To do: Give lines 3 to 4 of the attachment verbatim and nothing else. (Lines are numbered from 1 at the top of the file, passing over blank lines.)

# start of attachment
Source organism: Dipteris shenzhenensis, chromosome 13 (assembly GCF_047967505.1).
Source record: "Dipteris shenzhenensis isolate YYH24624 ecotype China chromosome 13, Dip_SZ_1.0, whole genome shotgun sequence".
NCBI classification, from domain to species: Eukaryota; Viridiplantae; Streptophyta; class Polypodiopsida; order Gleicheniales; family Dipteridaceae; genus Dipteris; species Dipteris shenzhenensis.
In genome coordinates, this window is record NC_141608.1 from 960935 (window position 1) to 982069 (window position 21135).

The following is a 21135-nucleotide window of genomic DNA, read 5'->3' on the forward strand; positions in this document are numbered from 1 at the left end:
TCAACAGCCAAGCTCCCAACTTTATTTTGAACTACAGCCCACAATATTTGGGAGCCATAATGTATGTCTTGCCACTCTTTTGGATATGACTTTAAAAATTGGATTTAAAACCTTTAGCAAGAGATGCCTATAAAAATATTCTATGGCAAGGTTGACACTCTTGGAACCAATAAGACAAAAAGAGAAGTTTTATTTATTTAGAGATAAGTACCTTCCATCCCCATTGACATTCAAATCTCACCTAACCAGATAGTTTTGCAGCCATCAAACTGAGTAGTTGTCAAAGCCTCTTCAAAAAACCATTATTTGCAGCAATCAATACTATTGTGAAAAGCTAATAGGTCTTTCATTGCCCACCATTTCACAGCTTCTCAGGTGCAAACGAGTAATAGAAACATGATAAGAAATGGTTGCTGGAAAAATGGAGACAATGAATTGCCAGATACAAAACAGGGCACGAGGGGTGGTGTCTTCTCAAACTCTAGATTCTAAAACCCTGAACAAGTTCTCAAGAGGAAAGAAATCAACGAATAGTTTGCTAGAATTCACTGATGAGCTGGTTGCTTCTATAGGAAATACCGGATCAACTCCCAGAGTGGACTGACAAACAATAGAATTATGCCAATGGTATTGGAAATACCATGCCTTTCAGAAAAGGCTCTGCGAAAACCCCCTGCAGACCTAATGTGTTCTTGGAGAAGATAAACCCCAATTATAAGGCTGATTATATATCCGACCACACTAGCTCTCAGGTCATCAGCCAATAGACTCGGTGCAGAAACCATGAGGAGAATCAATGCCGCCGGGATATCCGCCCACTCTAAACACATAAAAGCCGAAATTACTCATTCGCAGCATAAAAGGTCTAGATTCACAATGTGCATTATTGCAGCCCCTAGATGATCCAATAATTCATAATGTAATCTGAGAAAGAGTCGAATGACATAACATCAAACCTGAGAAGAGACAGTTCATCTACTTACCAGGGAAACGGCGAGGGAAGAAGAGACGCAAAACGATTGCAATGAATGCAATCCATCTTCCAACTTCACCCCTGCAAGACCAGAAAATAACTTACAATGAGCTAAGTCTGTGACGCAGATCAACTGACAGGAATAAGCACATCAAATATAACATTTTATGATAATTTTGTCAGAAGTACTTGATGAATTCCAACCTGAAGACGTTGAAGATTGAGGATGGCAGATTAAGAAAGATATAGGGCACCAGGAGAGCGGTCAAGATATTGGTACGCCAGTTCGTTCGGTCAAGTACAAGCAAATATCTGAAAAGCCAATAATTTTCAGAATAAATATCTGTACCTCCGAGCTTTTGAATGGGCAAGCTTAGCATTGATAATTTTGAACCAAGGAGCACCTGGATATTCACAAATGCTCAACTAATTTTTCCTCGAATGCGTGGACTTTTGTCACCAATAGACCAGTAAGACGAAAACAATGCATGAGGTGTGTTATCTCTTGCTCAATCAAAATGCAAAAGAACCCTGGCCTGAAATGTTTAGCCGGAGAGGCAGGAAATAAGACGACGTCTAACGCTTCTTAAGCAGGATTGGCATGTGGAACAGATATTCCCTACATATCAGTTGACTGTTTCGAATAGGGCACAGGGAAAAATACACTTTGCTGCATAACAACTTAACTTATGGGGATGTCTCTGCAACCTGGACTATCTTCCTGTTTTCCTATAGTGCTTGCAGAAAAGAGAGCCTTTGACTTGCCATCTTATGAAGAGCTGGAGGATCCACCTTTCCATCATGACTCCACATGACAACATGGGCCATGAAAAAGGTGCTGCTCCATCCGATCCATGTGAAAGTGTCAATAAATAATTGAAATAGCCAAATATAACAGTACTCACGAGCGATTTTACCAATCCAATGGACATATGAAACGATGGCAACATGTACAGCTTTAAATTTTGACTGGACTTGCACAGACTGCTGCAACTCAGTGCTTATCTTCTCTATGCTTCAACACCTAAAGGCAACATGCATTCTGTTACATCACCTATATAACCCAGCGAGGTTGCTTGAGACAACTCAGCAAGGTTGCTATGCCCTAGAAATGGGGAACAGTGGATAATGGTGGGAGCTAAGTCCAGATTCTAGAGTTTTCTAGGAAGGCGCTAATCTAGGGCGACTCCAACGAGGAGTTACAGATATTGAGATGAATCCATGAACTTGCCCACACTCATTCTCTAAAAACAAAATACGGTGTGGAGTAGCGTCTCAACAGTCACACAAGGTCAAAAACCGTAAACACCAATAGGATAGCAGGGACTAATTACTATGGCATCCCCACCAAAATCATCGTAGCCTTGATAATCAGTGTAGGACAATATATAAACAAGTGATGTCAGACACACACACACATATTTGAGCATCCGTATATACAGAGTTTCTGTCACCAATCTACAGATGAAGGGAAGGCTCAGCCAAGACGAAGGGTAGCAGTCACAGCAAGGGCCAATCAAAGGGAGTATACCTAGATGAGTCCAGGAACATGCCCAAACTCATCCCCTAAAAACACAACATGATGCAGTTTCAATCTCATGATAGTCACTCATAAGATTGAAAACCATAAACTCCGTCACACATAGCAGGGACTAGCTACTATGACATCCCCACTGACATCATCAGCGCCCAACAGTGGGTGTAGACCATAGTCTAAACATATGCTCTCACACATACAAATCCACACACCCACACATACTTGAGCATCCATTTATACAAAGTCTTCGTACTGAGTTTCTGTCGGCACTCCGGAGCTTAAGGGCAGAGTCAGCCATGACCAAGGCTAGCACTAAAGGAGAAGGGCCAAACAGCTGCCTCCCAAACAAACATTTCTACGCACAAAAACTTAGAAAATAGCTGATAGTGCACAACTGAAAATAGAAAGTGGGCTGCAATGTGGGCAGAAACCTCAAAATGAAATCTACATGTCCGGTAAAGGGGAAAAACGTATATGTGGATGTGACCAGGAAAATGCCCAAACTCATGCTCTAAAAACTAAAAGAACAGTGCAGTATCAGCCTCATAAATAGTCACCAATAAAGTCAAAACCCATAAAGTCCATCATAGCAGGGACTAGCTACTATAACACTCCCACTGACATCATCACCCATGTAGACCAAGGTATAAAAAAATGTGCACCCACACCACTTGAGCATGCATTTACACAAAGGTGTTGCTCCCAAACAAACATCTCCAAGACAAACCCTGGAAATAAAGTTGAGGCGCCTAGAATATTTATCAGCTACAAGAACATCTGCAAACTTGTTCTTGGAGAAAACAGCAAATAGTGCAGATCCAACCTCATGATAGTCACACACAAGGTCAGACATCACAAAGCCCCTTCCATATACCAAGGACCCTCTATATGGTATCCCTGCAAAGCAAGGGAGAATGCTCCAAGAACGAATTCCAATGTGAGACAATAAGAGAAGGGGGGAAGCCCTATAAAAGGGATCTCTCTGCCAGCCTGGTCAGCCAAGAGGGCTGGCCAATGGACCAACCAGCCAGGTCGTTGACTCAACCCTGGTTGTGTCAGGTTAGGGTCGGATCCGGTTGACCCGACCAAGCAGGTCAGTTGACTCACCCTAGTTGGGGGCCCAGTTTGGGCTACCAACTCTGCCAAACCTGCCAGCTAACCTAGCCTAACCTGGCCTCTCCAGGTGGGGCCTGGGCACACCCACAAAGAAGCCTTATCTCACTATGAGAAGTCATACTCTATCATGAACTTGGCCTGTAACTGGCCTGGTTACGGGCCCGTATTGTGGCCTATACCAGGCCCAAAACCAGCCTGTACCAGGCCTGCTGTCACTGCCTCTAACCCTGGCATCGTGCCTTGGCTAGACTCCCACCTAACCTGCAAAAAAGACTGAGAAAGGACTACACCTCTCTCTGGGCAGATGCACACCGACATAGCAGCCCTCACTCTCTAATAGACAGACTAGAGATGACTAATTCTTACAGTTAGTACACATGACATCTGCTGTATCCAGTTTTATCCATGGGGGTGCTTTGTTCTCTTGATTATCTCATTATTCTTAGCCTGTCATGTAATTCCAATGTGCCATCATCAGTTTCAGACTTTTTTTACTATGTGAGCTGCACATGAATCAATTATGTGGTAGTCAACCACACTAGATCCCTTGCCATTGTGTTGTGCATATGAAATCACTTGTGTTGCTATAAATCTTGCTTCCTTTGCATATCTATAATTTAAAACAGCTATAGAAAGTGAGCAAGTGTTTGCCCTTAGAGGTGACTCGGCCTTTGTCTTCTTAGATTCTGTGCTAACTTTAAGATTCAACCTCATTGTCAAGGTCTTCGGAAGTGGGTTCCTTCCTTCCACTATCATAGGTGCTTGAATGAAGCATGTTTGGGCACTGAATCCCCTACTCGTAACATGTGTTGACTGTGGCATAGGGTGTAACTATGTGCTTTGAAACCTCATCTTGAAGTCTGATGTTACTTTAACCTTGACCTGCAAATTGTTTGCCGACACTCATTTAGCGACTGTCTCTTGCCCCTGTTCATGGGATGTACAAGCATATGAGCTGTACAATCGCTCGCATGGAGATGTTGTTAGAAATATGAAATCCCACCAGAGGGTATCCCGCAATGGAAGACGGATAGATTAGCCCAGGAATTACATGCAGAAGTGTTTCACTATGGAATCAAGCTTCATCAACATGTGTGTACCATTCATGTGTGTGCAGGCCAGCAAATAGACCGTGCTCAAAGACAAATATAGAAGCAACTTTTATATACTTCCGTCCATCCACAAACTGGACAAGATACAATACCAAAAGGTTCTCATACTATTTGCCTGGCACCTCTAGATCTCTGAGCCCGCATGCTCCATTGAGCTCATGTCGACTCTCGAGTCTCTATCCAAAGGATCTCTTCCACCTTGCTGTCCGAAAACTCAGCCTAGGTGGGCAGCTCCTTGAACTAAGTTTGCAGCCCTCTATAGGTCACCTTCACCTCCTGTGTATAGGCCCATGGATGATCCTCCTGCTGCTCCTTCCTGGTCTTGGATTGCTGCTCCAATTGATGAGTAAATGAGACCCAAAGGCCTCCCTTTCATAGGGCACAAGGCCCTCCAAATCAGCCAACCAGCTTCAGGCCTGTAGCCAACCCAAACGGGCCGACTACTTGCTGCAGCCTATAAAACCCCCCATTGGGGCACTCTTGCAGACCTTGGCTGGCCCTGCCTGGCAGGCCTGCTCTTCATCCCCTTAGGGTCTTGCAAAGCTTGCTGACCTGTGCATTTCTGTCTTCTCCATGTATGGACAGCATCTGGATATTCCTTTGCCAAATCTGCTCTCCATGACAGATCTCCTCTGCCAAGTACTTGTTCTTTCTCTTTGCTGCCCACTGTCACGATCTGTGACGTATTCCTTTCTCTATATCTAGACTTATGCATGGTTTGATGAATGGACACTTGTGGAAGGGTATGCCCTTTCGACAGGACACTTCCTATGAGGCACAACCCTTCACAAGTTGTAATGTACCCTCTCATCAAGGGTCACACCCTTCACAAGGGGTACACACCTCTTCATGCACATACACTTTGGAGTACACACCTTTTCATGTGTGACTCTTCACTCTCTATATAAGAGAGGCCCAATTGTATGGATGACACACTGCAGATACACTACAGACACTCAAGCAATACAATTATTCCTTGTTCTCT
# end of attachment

NCBI classification, from domain to species: Eukaryota; Viridiplantae; Streptophyta; class Polypodiopsida; order Gleicheniales; family Dipteridaceae; genus Dipteris; species Dipteris shenzhenensis.
In genome coordinates, this window is record NC_141608.1 from 960935 (window position 1) to 982069 (window position 21135).